What are we doing with the time before we open? This year, I am beyond excited to see our parent company, Alterra Mountain Company, start to invest some capital into the golf course. The biggest project we have going is a complete bunker renovation. If anyone has played the course the past few seasons you would know that our bunkers were in desperate need of love. Although this latest mid April snow storm has delayed work just a bit, we are still full steam ahead on getting the bunkers dug out, reshaped, adding new drainage, and filling them with new soft fluffy sand. We will also be using this time to remove trees and limbs that are well overdue to come down. Luckily this past winter was kind to the course but still caused significant damage to a few large trees. Our final project we hope to get under way in early May is green aeration. Getting this practice out of the way early will allow us to operate uninterrupted throughout the summer season and well into the fall with smooth, fast, and true rolling greens. In addition to this large project we are also adding an additional greens roller, new tractor, and a new triplex greens mower to our maintenance fleet, as well as new driving range mats. Thanks to supply chain issues we will be waiting on the triplex for a bit, but our roller and tractor are due to arrive mid-May. Adding an additional roller will better allow us to roll our greens more frequently and not have to worry about staying ahead of early play. Having the greens rolled truly makes for a superior putting surface and lets the contours that Robert Trent Jones Sr. designed shine and make for an enjoyable yet challenging round of golf.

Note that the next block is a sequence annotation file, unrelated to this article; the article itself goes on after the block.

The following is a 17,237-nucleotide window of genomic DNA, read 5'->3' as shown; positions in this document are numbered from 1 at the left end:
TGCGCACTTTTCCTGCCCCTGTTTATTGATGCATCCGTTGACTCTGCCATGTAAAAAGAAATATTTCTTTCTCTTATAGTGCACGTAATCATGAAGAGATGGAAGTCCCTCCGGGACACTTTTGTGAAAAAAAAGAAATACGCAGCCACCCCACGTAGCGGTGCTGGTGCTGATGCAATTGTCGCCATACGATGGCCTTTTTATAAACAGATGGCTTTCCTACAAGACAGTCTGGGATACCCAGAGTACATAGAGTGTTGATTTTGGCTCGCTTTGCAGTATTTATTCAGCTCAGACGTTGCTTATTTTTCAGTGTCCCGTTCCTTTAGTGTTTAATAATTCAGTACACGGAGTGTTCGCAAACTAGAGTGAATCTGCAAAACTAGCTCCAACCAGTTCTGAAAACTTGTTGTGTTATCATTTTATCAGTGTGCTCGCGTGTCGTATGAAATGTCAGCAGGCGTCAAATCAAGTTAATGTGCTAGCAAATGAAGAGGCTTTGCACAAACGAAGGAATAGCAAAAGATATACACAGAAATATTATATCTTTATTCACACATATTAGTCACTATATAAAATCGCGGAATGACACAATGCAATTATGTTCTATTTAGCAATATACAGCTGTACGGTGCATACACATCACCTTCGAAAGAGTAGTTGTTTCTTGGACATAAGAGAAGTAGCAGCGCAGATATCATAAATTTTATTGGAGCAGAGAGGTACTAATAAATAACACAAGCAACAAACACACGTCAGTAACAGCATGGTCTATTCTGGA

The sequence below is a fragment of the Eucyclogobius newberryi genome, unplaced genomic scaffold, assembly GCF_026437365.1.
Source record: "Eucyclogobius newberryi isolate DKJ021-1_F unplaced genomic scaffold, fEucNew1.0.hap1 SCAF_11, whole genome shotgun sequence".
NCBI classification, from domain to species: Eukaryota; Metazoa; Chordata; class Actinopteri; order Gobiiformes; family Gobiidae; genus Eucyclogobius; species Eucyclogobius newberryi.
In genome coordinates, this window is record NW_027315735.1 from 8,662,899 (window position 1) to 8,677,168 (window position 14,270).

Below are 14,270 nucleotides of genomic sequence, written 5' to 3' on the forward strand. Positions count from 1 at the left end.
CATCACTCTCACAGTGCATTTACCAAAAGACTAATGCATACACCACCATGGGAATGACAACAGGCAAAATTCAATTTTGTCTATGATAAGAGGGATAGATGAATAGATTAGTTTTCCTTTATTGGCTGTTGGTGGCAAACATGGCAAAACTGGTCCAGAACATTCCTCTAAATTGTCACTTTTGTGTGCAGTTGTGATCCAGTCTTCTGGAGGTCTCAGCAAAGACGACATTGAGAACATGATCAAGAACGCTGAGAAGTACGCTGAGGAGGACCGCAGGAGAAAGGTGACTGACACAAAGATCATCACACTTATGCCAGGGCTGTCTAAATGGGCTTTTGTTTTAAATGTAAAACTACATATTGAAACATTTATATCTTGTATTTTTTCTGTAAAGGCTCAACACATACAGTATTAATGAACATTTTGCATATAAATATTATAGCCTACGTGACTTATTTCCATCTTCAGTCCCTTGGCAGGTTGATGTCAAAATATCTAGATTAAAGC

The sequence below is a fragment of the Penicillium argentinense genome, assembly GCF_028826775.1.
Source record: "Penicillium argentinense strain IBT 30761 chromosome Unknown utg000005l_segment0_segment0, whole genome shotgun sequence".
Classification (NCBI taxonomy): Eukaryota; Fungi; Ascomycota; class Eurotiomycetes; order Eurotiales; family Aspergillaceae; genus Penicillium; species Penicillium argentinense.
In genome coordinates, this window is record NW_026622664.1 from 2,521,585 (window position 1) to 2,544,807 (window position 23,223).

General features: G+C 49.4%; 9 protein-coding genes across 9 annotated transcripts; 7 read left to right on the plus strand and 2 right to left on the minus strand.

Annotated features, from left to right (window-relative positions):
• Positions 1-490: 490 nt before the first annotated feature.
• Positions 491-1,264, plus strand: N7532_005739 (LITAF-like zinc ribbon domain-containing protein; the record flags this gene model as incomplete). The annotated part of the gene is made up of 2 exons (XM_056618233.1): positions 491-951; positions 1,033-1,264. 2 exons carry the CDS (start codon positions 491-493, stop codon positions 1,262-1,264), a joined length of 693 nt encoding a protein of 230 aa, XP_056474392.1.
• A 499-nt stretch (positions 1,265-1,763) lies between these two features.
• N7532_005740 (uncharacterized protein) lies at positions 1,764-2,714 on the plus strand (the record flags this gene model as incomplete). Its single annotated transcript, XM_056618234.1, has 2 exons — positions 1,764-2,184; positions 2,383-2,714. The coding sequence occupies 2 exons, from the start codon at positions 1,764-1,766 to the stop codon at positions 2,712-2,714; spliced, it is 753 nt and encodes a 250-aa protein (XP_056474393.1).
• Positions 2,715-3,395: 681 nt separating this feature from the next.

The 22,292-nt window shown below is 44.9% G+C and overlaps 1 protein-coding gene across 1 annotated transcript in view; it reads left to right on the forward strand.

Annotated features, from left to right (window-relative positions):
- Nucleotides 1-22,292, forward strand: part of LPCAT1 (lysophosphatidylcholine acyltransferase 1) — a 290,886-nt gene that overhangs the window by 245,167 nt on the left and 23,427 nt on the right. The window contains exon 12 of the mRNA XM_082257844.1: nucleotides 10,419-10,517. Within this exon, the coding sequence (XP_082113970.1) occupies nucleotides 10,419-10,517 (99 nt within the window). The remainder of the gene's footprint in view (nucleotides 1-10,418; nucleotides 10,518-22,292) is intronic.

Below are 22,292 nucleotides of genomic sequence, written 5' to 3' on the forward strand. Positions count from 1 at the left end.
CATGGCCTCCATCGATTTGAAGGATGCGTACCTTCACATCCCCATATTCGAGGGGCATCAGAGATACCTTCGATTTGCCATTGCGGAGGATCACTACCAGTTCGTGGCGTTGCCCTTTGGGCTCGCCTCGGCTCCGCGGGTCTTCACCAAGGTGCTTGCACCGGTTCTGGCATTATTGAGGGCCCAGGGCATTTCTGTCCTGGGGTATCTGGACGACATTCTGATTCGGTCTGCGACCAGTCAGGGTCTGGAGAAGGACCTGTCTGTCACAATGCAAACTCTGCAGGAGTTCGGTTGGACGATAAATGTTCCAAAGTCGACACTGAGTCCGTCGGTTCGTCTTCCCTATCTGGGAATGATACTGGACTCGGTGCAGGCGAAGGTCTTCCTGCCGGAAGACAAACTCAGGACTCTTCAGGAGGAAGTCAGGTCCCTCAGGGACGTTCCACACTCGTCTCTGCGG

What to expect going forward? Each season provides its difficulties, challenges, and opportunities. We will assess each off season with what is best for the long-term success of the golf course as well as our members who are eager to get the season started as soon as possible. It is amazing to see the passion from our membership who care so deeply about not only the long-term success of the course but daily operations and overall product we produce. As our dear late friend and longtime member Richard “Whit” Whitworth would say at his annual member run Ryder Cup event “A club is only as good as its members”, and we have some of the best around! We welcome all feedback from both members and the general public about any way we can improve and “Be Better Here”. Although sometimes our decisions might not align with how some people feel, believe me we will always put the best interest of the Sugarbush Resort Golf Club first!
Opening day is right around the corner, and we hope to provide a much better experience both on the course and off this year. I am excited for our new superintendent Gerry Webber to begin his tenure at the helm of the crew outside. I am eager to get our Valley League going again with the addition of more food and beverage options. Most importantly I am most excited to tee it up with all my friends, members, and fellow employees while sharing some adventure and creating camaraderie. We hope to see you all on May 1st for our member clean up day from 12-3pm. Keith Paxman, our new VP or Food and Beverage will be cooking up burgers and dogs and serving cold ones!